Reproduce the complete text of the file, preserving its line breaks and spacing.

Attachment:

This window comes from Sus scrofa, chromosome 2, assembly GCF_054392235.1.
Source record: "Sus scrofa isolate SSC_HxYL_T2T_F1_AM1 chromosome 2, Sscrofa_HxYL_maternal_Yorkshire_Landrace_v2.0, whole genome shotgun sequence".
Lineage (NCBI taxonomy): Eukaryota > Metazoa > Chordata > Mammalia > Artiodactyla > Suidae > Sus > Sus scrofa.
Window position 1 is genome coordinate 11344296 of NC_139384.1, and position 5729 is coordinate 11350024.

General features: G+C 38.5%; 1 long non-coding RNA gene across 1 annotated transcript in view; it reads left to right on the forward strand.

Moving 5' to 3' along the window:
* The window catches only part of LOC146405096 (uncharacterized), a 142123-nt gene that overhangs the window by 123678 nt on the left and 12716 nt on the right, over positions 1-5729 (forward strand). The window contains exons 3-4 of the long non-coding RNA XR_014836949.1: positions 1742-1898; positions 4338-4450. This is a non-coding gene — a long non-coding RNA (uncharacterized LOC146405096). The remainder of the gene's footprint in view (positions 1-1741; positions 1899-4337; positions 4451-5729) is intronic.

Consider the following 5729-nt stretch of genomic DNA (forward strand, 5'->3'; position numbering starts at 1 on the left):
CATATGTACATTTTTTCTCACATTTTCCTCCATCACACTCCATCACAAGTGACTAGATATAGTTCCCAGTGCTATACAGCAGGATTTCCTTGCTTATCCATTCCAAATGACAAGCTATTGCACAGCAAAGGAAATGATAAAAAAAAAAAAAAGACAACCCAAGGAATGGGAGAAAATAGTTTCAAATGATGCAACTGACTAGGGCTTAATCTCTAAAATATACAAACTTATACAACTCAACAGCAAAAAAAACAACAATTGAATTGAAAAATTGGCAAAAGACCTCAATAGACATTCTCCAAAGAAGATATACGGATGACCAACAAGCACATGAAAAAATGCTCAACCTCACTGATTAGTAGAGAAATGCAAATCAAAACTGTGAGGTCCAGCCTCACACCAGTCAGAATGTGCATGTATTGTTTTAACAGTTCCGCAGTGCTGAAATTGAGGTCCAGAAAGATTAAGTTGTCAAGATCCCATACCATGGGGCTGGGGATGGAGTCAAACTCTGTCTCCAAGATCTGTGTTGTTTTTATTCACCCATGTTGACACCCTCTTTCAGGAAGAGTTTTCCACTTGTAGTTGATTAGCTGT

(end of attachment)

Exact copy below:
This window comes from Sus scrofa, chromosome 2, assembly GCF_054392235.1.
Source record: "Sus scrofa isolate SSC_HxYL_T2T_F1_AM1 chromosome 2, Sscrofa_HxYL_maternal_Yorkshire_Landrace_v2.0, whole genome shotgun sequence".
Lineage (NCBI taxonomy): Eukaryota > Metazoa > Chordata > Mammalia > Artiodactyla > Suidae > Sus > Sus scrofa.
Window position 1 is genome coordinate 11344296 of NC_139384.1, and position 5729 is coordinate 11350024.

General features: G+C 38.5%; 1 long non-coding RNA gene across 1 annotated transcript in view; it reads left to right on the forward strand.

Moving 5' to 3' along the window:
* The window catches only part of LOC146405096 (uncharacterized), a 142123-nt gene that overhangs the window by 123678 nt on the left and 12716 nt on the right, over positions 1-5729 (forward strand). The window contains exons 3-4 of the long non-coding RNA XR_014836949.1: positions 1742-1898; positions 4338-4450. This is a non-coding gene — a long non-coding RNA (uncharacterized LOC146405096). The remainder of the gene's footprint in view (positions 1-1741; positions 1899-4337; positions 4451-5729) is intronic.

Consider the following 5729-nt stretch of genomic DNA (forward strand, 5'->3'; position numbering starts at 1 on the left):
CATATGTACATTTTTTCTCACATTTTCCTCCATCACACTCCATCACAAGTGACTAGATATAGTTCCCAGTGCTATACAGCAGGATTTCCTTGCTTATCCATTCCAAATGACAAGCTATTGCACAGCAAAGGAAATGATAAAAAAAAAAAAAAGACAACCCAAGGAATGGGAGAAAATAGTTTCAAATGATGCAACTGACTAGGGCTTAATCTCTAAAATATACAAACTTATACAACTCAACAGCAAAAAAAACAACAATTGAATTGAAAAATTGGCAAAAGACCTCAATAGACATTCTCCAAAGAAGATATACGGATGACCAACAAGCACATGAAAAAATGCTCAACCTCACTGATTAGTAGAGAAATGCAAATCAAAACTGTGAGGTCCAGCCTCACACCAGTCAGAATGTGCATGTATTGTTTTAACAGTTCCGCAGTGCTGAAATTGAGGTCCAGAAAGATTAAGTTGTCAAGATCCCATACCATGGGGCTGGGGATGGAGTCAAACTCTGTCTCCAAGATCTGTGTTGTTTTTATTCACCCATGTTGACACCCTCTTTCAGGAAGAGTTTTCCACTTGTAGTTGATTAGCTGT